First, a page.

Now that the town of Bluffton has a new noise ordinance, officers are preparing to enforce it, according to a police department spokesman.
And bar owners say they'll continue efforts to keep the music down to comply with the new rules approved unanimously Tuesday by Town Council.
Officers will use a device manufactured by Exetech Instruments to check whether outdoor music levels at bars and restaurants exceed 50 decibels from 250 feet away, Capt. Joseph Manning said.
Manning said officers would periodically check noise levels and respond to noise complaints, but would not check noise levels daily.
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He said the department is beginning to educate officers on the new rules, which will be enforced immediately. Supervisors in the department were trained Thursday and received decibel meters, he said.
Whether an officer gives a warning or a ticket for a violation would be determined on a case-by-case basis, Manning said. Violators will be subject to a $500 fine or 30 days in jail.
Officers responding to a noise complaint will identify the source, then measure the decibel level 250 feet away, rather than taking a reading at the source of the noise complaint, Manning said.
But Old Town resident Dan Wood, upset about the noise levels in the neighborhood, worries it will be difficult for police to enforce the ordinance.
"How is this going to be enforceable?" he said. "An officer is not going to know how far away 250 feet is, or they're going to go to the same spot to measure it."
Manning said officers responding to a complaint would have to identify the source and measure out 250 feet to take the sound level. He said the town's geographic information systems department and the police were working to map out the 250-foot zones around Bluffton.
Officers would use those zones with their patrol vehicle's GPS, Manning said. He added that it would be the officer's discretion whether to issue a violation.
Old Town Dispensary, which has received many of the complaints about noise, will continue recent measures to monitor and manage music levels, general manager Marquis Terry said.
Terry, who books the bands that play at the restaurant, said music acts are vetted to make sure they do not play at excessive volume. As a further guard, the restaurant controls the music's volume through its sound system.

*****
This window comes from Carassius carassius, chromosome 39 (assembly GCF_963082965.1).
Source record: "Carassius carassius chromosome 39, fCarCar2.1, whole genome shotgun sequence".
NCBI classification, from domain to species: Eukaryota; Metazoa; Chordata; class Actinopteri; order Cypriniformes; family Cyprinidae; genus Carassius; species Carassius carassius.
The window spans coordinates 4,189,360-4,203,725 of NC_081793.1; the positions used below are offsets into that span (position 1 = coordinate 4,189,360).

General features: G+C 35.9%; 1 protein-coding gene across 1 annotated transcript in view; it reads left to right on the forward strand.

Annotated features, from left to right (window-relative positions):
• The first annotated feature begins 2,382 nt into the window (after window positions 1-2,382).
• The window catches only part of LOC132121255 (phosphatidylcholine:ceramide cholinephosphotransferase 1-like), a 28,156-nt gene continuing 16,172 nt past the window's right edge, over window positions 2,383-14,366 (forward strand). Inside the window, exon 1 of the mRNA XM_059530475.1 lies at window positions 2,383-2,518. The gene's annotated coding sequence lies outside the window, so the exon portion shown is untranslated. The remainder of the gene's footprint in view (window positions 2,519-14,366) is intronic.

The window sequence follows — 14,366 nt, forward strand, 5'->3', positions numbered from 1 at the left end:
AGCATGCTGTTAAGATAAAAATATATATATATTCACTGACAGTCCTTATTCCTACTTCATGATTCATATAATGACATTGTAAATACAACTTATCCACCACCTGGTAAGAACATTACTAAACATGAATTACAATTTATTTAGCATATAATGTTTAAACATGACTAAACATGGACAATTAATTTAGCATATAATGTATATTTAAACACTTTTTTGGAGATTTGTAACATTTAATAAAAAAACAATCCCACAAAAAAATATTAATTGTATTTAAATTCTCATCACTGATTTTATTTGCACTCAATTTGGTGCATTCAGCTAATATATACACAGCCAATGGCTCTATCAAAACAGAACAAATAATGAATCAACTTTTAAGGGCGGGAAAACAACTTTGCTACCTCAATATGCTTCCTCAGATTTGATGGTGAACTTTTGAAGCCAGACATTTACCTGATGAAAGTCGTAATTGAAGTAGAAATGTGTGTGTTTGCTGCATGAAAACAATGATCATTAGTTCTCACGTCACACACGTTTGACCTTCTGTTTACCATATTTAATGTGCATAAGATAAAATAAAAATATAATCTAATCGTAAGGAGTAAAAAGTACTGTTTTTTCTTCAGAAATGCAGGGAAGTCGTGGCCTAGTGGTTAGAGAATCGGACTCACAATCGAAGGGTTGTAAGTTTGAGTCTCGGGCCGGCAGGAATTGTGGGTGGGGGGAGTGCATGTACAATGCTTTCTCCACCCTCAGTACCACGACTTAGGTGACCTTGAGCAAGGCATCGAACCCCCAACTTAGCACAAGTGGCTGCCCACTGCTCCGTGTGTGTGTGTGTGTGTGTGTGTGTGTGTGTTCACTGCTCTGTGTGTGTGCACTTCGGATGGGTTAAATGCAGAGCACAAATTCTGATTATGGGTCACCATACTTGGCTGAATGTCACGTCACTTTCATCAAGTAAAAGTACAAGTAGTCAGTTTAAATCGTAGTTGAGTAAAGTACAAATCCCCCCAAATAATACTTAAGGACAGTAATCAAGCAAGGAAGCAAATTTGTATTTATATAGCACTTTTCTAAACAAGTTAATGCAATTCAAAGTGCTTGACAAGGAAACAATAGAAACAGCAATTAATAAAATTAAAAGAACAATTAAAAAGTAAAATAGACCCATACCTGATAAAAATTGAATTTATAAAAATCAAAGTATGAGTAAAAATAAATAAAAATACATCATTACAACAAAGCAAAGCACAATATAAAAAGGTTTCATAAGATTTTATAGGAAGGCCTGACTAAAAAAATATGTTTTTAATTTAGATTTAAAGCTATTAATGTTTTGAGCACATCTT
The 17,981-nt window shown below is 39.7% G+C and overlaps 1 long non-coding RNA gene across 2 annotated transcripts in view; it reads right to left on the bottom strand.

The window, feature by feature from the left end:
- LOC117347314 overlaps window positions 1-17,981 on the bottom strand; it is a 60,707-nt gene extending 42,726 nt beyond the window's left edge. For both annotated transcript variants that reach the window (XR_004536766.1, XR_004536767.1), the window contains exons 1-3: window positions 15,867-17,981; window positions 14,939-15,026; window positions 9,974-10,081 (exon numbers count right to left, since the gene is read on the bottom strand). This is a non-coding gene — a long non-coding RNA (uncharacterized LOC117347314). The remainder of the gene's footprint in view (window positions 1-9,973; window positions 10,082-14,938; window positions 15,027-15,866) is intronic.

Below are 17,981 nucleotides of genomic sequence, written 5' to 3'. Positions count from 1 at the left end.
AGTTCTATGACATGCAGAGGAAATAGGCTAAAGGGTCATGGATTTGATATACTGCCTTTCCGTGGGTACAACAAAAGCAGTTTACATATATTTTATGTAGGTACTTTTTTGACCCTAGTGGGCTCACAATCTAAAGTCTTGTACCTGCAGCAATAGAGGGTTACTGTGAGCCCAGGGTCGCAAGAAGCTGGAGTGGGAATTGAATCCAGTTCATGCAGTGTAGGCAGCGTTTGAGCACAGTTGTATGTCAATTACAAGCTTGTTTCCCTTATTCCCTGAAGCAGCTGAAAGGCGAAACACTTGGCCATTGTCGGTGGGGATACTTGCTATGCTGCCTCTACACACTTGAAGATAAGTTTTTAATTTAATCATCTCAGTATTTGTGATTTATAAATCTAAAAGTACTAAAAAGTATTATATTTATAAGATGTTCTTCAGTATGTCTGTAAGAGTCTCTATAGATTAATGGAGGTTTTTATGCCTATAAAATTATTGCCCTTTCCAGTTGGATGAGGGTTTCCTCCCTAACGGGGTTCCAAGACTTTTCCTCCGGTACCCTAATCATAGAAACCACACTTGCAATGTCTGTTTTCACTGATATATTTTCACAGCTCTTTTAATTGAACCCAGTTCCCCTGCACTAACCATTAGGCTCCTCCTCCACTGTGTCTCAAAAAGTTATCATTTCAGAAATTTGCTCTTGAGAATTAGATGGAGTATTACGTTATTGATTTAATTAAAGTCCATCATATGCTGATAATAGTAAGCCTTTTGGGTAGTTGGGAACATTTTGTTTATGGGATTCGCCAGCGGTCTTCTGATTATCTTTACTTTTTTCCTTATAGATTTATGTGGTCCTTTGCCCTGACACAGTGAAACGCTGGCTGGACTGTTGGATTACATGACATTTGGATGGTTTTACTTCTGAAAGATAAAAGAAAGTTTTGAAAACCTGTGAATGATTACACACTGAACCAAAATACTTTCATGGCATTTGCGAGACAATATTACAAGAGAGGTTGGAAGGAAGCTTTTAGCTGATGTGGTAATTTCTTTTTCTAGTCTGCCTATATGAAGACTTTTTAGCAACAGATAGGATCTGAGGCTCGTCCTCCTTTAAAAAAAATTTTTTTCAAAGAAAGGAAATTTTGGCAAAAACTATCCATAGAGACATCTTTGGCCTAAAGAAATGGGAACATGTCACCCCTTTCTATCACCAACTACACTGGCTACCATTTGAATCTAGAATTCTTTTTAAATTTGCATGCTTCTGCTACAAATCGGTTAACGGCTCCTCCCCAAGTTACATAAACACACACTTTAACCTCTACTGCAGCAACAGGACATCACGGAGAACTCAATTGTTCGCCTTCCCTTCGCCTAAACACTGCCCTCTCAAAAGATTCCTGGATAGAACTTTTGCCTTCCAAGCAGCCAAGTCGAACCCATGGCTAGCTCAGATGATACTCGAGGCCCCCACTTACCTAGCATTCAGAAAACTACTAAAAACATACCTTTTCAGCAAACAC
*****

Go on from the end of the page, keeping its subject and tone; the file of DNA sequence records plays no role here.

Terry said the restaurant also does not use speakers that have "woofers," which are commonly associated with heavy bass.
Concerns about bass and drum noise were raised at Tuesday's meeting after it was discovered the decibel-measuring devices do not effectively measure bass.
Terry said bass won't be a problem for the restaurant, which will comply with the ordinance even though it disagrees with it.
"We respect the decision of the town, but a loud car going by could make the same noise," he said. "Bass hasn't been a regular issue, but ultimately it's the town's decision. We want to work with them."
Despite Town Council's approval of the new rules, the issue of noise in Old Town won't likely fade away.
Councilwoman Karen Lavery said she intended to introduce an amendment at the Town Council's May 13 meeting to require a special permit for bass and drums to be played outdoors.
And Wood said he plans to ask council to consider changing the rules on how the music is measured -- he wants the measuring distance reduced to 125 feet or to have the noise measured at the edge of the bars' property lines.
"The town's staff has done excellent work on the ordinance, but the 250 feet is just something they came up with," he said.
Follow reporter Matt McNab at twitter.com/IPBG_Matt.